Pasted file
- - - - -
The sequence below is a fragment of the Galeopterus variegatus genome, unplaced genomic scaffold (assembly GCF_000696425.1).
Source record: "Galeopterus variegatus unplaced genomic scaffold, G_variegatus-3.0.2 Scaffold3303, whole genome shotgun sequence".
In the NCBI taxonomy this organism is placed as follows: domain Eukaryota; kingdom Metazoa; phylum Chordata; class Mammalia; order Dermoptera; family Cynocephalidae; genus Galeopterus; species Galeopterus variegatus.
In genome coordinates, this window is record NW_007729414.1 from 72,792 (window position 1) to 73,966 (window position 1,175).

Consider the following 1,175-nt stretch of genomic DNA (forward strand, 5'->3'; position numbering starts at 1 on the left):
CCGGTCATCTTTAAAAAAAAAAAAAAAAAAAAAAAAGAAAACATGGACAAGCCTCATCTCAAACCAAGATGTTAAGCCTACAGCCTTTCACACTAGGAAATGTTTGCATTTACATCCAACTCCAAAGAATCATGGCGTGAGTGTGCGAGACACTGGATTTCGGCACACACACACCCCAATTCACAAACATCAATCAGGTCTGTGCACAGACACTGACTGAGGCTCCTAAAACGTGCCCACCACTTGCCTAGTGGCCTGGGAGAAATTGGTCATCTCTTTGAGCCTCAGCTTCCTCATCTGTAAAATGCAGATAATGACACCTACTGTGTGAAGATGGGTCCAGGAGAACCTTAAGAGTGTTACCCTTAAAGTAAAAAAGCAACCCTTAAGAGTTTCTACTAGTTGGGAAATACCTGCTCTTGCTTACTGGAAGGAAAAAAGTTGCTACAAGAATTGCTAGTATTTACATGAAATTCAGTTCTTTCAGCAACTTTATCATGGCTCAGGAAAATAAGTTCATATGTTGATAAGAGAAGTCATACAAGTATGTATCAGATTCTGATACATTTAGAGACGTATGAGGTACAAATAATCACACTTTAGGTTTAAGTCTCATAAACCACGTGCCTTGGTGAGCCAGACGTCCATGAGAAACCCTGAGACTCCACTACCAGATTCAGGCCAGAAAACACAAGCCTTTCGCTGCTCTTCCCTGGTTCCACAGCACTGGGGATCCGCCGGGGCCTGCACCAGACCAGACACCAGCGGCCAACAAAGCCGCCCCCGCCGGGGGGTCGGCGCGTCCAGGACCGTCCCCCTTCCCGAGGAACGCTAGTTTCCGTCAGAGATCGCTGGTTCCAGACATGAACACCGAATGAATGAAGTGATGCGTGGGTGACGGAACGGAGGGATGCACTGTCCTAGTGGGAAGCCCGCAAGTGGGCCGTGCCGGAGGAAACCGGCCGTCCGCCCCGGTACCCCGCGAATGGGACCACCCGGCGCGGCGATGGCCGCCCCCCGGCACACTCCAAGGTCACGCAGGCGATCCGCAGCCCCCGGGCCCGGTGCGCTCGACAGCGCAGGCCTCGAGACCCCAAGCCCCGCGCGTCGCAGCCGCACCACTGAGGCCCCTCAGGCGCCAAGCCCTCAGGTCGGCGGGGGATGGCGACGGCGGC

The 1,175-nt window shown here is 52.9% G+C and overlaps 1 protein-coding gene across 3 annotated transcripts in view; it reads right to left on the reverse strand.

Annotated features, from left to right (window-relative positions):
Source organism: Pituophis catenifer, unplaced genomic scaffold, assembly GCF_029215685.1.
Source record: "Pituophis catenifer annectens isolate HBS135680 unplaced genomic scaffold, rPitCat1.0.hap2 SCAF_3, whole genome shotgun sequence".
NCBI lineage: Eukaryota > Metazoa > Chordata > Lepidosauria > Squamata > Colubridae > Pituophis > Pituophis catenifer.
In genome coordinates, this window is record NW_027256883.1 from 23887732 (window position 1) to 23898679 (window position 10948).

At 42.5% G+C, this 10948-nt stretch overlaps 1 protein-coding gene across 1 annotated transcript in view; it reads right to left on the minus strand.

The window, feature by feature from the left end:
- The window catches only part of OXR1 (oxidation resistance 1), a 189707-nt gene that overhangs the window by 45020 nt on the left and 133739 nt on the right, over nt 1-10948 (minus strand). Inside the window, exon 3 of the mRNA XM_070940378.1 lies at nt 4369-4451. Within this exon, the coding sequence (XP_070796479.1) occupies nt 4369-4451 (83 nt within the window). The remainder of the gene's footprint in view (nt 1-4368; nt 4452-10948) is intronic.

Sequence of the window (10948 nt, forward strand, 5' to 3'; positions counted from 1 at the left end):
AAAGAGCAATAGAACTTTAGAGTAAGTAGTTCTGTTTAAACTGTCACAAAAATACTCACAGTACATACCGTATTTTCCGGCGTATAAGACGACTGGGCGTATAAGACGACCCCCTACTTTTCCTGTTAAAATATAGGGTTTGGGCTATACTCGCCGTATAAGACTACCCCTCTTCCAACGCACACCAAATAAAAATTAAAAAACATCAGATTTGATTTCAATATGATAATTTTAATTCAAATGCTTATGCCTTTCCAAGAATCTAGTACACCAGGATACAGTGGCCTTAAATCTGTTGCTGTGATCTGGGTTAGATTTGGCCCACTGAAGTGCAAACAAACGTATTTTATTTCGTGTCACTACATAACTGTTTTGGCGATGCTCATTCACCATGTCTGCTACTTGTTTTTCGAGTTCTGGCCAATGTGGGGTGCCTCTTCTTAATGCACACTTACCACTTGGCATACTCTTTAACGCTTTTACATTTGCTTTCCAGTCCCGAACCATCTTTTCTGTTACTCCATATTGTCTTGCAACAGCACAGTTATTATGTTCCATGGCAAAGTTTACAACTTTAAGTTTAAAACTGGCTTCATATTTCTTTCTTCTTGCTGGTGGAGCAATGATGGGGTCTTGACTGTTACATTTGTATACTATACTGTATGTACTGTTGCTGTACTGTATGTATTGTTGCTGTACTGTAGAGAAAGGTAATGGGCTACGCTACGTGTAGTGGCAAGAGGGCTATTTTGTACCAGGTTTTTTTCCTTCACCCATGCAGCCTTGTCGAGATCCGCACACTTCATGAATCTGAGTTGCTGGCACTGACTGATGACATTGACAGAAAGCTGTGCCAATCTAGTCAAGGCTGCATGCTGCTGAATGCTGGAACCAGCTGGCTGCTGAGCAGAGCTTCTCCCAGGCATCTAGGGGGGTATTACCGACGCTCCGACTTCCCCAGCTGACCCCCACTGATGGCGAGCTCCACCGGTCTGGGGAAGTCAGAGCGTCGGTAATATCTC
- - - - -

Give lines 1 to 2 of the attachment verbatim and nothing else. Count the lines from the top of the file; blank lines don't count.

The sequence below is a fragment of the Galeopterus variegatus genome, unplaced genomic scaffold (assembly GCF_000696425.1).
Source record: "Galeopterus variegatus unplaced genomic scaffold, G_variegatus-3.0.2 Scaffold3303, whole genome shotgun sequence".